William Baude: You’re thinking about Article 6, the Supremacy Clause, which says, “the senators and representatives before mentioned and the members of the several state legislatures and all executive and judicial officers, both of the United States and of the several states, shall be bound by oath or affirmation to support this constitution.” 

Sarah Isgur: And it tracks pretty closely to how Section 3 that we’re talking about reads. And again, ”The senators and representatives before mentioned and the members of the several state legislatures and all executive and judicial officers, both of the United States and the several States” are going to take an oath.

William Baude: So your concern is that the president doesn’t take an Article 6 oath to support the Constitution because he takes a separate Article 2 oath? Is that the view?

Sarah Isgur: Correct. Therefore, he is not for these purposes considered an officer of the United States.

William Baude: So let’s then bring in Article 2. Article 2, Section 1 says, “Before he enter on the execution of his office, he shall take the following oath or affirmation: I do solemnly swear or affirm that I will faithfully execute the office of President of the United States and will to the best of my ability, preserve, protect, and defend the Constitution of the United States.” Is that not an oath to support the Constitution, Sarah? 

Sarah Isgur: Absolutely it is.

William Baude: Okay, well, that’s all Article 6 requires. All Article 6 says is, any executive officer of the United States has to take an oath to support the Constitution, and the president does. Now note that Article 6 leaves the exact language of the oath vague for everybody but the president. Congress, through the Necessary and Proper Clause, decides exactly what that one will say, and they have a statute on that. And the president’s is so important that it’s not vague. We specify, and we add not just support, but preserve, protect, or defend, which is probably important. But it still seems like the president’s oath is just a specification of an oath to preserve, protect, defend, support the Constitution.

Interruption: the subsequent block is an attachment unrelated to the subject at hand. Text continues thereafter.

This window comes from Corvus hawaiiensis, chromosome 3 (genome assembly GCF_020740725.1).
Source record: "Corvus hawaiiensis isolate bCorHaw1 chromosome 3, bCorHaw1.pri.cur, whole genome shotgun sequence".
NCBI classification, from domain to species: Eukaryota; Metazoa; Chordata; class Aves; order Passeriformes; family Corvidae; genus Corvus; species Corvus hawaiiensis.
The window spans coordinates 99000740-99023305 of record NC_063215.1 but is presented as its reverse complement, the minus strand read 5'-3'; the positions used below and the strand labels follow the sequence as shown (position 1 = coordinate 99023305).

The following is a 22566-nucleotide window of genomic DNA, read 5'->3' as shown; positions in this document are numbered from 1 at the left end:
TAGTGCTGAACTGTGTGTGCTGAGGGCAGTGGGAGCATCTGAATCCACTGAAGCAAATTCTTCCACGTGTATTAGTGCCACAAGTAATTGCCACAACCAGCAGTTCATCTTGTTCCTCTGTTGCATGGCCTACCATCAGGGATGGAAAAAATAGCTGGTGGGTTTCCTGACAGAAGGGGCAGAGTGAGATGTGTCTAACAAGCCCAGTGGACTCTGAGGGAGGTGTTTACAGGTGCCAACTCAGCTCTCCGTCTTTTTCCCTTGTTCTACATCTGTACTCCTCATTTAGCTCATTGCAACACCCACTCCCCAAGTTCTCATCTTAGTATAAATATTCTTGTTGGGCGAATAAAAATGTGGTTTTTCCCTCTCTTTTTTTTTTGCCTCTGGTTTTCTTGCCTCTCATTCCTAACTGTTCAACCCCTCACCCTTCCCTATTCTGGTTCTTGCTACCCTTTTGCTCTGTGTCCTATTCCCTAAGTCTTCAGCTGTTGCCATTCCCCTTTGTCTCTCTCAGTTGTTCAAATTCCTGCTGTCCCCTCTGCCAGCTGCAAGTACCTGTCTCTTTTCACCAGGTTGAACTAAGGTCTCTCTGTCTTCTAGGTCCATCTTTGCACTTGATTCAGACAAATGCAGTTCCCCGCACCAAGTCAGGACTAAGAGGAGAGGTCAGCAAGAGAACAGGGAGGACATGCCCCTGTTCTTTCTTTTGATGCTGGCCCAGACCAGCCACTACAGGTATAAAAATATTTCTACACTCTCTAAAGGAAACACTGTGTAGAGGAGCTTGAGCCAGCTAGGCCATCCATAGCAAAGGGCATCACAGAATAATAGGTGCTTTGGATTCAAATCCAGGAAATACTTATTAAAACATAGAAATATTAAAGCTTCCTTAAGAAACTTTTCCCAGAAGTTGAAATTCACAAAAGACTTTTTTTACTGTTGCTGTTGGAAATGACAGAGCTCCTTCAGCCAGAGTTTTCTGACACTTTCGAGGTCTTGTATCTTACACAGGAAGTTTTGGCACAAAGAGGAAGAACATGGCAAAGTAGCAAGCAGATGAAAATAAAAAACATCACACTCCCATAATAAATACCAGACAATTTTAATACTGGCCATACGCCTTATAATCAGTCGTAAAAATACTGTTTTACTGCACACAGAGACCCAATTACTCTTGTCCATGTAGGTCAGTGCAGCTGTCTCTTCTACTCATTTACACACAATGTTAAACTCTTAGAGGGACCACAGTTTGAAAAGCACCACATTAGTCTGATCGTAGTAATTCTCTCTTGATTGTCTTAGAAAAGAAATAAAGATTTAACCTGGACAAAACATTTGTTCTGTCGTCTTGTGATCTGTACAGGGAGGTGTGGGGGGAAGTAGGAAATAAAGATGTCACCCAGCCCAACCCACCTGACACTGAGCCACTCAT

Sarah Isgur: No, it’s not that I’m arguing over the oath per se, it’s that it goes to what the definition of an officer of the United States is. I am not convinced that the president is an officer of the United States because in so many other parts of the Constitution, officer of the United States clearly excludes the president, a la this distinction, I think, between Article 6 and the Article 2 oath, where officer of the United States is included in Article 6 and then in Article 2 the president is separated out.

William Baude: So I think there are some other clauses that are gonna be better ground for this argument for you.

Sarah Isgur: Okay, let’s do it.

William Baude: But here, imagine Article 2 didn’t mention the president’s oath, and all we had was Article 6. You would read this and you’d say, “Does the president have to take the oath or only everybody else?” You would read this and say, “Obviously the president takes the oath too, right? He’s included” as a, they list everybody in the government who’s supposed to take an oath to support the Constitution. There’s no reason to think that the president wouldn’t be. So the only question is, should we read the Article 2 oath as kind of like implicitly carving the president out as not one of these people?

Sarah Isgur: Yes, that’s my argument: that it carves them out and that the other sections of the Constitution that we’re about to talk about, make that even more explicit.

William Baude: So the oath might be, the oath just seems like the, not the best place for that argument because the two are compatible.